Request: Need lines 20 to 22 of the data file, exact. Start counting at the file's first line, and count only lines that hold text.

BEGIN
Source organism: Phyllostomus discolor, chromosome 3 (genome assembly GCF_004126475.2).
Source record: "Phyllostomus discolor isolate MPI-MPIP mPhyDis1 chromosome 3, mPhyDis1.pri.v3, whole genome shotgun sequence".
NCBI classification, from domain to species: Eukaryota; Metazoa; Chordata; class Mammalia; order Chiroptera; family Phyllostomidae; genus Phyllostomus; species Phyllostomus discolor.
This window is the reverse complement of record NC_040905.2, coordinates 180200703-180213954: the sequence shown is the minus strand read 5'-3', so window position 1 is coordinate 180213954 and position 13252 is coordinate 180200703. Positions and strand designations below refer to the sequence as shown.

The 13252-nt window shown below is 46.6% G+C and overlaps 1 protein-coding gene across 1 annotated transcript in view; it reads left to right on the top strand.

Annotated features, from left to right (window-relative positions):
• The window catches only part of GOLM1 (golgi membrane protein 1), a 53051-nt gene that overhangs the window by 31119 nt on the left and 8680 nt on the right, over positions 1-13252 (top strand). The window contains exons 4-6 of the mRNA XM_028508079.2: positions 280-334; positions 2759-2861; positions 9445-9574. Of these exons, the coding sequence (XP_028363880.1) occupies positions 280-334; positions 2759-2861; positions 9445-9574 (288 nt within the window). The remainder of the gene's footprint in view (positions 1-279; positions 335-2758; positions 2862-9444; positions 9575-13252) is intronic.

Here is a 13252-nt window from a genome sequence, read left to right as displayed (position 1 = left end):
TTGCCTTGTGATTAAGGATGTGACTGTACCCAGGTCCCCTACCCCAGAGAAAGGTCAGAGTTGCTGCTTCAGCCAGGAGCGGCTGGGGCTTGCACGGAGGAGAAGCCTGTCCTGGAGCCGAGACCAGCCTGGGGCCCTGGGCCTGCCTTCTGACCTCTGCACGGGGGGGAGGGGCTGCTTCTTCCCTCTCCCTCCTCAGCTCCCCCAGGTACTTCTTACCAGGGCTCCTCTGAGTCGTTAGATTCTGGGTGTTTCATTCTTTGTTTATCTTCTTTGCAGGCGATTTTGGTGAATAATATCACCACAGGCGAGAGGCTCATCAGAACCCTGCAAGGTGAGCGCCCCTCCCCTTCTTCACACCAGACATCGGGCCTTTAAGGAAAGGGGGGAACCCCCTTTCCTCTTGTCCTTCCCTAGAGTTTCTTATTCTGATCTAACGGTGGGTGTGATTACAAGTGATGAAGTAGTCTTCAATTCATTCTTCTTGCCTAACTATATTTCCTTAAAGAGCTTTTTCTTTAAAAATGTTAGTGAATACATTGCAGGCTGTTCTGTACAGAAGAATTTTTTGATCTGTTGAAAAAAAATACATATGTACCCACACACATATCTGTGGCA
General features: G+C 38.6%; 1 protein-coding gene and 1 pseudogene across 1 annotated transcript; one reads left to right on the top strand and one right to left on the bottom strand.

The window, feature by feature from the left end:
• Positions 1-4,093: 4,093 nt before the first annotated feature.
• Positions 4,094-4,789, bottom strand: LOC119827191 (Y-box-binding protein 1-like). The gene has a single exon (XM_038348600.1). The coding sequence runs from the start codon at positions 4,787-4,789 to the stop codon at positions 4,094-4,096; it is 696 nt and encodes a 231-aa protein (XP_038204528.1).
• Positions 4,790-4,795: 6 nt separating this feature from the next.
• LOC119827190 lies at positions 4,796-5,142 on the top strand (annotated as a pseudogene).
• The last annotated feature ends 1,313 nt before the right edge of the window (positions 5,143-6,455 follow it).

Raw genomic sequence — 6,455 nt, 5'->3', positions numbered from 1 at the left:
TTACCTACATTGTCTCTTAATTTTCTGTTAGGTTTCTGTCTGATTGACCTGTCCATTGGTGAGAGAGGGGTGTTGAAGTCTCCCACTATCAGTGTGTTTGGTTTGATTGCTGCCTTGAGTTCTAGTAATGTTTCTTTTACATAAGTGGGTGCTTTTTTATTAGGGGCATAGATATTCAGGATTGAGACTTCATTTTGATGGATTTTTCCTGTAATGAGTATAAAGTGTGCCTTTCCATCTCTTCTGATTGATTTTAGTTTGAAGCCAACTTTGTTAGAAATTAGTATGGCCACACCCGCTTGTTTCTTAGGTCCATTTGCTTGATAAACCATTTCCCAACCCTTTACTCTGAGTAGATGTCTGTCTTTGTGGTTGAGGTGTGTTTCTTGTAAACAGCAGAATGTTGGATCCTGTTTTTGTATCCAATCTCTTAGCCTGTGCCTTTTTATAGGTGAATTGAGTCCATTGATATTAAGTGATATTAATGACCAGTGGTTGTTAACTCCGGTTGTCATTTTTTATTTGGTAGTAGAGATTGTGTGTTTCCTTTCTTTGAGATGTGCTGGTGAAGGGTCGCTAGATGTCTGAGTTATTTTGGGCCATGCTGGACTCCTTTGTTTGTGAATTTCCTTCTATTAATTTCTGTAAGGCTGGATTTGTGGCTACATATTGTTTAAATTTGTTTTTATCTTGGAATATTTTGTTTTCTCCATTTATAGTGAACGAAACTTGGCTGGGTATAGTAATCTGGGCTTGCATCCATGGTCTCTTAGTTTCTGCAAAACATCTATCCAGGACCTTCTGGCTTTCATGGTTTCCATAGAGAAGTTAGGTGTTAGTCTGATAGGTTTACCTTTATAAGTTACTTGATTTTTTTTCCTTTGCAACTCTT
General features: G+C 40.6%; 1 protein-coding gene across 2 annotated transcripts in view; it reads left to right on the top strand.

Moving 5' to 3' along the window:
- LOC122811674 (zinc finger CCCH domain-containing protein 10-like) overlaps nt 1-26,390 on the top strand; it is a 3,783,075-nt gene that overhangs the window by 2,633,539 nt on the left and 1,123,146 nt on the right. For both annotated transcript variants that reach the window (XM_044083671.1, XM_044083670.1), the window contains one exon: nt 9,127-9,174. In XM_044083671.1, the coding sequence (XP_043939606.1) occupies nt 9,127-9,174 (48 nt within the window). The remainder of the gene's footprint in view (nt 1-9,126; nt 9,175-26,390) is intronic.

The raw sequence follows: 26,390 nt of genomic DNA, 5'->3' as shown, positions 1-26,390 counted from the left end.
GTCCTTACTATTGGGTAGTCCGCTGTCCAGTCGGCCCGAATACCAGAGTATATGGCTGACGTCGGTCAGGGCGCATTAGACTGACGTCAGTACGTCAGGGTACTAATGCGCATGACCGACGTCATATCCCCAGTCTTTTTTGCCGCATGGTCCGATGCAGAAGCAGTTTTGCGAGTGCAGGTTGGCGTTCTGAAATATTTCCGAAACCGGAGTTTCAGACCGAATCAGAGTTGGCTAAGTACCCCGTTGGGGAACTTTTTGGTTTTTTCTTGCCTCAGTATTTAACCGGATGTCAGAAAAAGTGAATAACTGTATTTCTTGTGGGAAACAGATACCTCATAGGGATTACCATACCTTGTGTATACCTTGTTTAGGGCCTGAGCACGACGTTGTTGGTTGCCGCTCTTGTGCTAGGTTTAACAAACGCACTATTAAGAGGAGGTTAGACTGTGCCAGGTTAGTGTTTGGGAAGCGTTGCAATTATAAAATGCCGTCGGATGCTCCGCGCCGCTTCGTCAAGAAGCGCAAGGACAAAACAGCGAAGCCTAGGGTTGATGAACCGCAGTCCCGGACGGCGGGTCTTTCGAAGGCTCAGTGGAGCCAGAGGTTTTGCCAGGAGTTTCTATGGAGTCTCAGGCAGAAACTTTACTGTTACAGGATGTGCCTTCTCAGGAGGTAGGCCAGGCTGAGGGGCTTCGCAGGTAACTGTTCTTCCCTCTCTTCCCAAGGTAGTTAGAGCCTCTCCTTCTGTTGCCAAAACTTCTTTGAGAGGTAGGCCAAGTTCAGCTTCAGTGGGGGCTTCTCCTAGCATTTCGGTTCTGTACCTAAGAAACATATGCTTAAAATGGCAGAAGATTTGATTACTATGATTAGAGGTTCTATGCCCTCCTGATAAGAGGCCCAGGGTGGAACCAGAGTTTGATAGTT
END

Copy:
Moving 5' to 3' along the window:
- LOC122811674 (zinc finger CCCH domain-containing protein 10-like) overlaps nt 1-26,390 on the top strand; it is a 3,783,075-nt gene that overhangs the window by 2,633,539 nt on the left and 1,123,146 nt on the right. For both annotated transcript variants that reach the window (XM_044083671.1, XM_044083670.1), the window contains one exon: nt 9,127-9,174. In XM_044083671.1, the coding sequence (XP_043939606.1) occupies nt 9,127-9,174 (48 nt within the window). The remainder of the gene's footprint in view (nt 1-9,126; nt 9,175-26,390) is intronic.

The raw sequence follows: 26,390 nt of genomic DNA, 5'->3' as shown, positions 1-26,390 counted from the left end.